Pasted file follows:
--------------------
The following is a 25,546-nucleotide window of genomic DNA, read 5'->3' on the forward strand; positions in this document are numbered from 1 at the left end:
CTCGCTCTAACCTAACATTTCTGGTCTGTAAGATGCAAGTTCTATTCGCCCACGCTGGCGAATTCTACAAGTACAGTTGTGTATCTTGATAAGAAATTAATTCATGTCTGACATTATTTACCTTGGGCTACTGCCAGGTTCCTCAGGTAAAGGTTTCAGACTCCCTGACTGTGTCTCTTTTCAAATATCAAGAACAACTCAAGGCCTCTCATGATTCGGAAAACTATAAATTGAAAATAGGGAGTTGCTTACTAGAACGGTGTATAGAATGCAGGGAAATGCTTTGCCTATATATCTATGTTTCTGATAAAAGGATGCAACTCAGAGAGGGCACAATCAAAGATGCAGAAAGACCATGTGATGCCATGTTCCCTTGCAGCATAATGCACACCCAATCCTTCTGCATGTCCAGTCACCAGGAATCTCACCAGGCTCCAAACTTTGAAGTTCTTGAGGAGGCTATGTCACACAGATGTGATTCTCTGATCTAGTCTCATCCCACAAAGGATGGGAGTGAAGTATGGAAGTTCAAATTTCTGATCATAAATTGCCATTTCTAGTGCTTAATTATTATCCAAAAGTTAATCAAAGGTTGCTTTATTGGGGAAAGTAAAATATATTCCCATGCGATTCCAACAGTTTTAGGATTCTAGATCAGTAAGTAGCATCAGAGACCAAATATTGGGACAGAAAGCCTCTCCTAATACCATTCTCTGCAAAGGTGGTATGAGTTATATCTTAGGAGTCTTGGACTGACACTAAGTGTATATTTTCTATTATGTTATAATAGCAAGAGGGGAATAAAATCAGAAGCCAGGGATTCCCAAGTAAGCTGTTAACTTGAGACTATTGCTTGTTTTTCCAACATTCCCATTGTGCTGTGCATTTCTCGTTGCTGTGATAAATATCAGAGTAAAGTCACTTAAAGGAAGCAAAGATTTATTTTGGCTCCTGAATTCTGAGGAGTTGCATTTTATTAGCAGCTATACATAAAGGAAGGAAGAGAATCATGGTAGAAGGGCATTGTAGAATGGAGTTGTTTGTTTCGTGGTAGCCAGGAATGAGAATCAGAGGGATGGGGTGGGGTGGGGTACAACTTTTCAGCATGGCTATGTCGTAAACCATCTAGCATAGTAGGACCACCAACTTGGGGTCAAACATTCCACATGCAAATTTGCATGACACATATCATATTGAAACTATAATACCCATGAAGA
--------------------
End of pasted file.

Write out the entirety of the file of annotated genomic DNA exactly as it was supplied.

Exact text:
The following is a 25,546-nucleotide window of genomic DNA, read 5'->3' on the forward strand; positions in this document are numbered from 1 at the left end:
CTCGCTCTAACCTAACATTTCTGGTCTGTAAGATGCAAGTTCTATTCGCCCACGCTGGCGAATTCTACAAGTACAGTTGTGTATCTTGATAAGAAATTAATTCATGTCTGACATTATTTACCTTGGGCTACTGCCAGGTTCCTCAGGTAAAGGTTTCAGACTCCCTGACTGTGTCTCTTTTCAAATATCAAGAACAACTCAAGGCCTCTCATGATTCGGAAAACTATAAATTGAAAATAGGGAGTTGCTTACTAGAACGGTGTATAGAATGCAGGGAAATGCTTTGCCTATATATCTATGTTTCTGATAAAAGGATGCAACTCAGAGAGGGCACAATCAAAGATGCAGAAAGACCATGTGATGCCATGTTCCCTTGCAGCATAATGCACACCCAATCCTTCTGCATGTCCAGTCACCAGGAATCTCACCAGGCTCCAAACTTTGAAGTTCTTGAGGAGGCTATGTCACACAGATGTGATTCTCTGATCTAGTCTCATCCCACAAAGGATGGGAGTGAAGTATGGAAGTTCAAATTTCTGATCATAAATTGCCATTTCTAGTGCTTAATTATTATCCAAAAGTTAATCAAAGGTTGCTTTATTGGGGAAAGTAAAATATATTCCCATGCGATTCCAACAGTTTTAGGATTCTAGATCAGTAAGTAGCATCAGAGACCAAATATTGGGACAGAAAGCCTCTCCTAATACCATTCTCTGCAAAGGTGGTATGAGTTATATCTTAGGAGTCTTGGACTGACACTAAGTGTATATTTTCTATTATGTTATAATAGCAAGAGGGGAATAAAATCAGAAGCCAGGGATTCCCAAGTAAGCTGTTAACTTGAGACTATTGCTTGTTTTTCCAACATTCCCATTGTGCTGTGCATTTCTCGTTGCTGTGATAAATATCAGAGTAAAGTCACTTAAAGGAAGCAAAGATTTATTTTGGCTCCTGAATTCTGAGGAGTTGCATTTTATTAGCAGCTATACATAAAGGAAGGAAGAGAATCATGGTAGAAGGGCATTGTAGAATGGAGTTGTTTGTTTCGTGGTAGCCAGGAATGAGAATCAGAGGGATGGGGTGGGGTGGGGTACAACTTTTCAGCATGGCTATGTCGTAAACCATCTAGCATAGTAGGACCACCAACTTGGGGTCAAACATTCCACATGCAAATTTGCATGACACATATCATATTGAAACTATAATACCCATGAAGA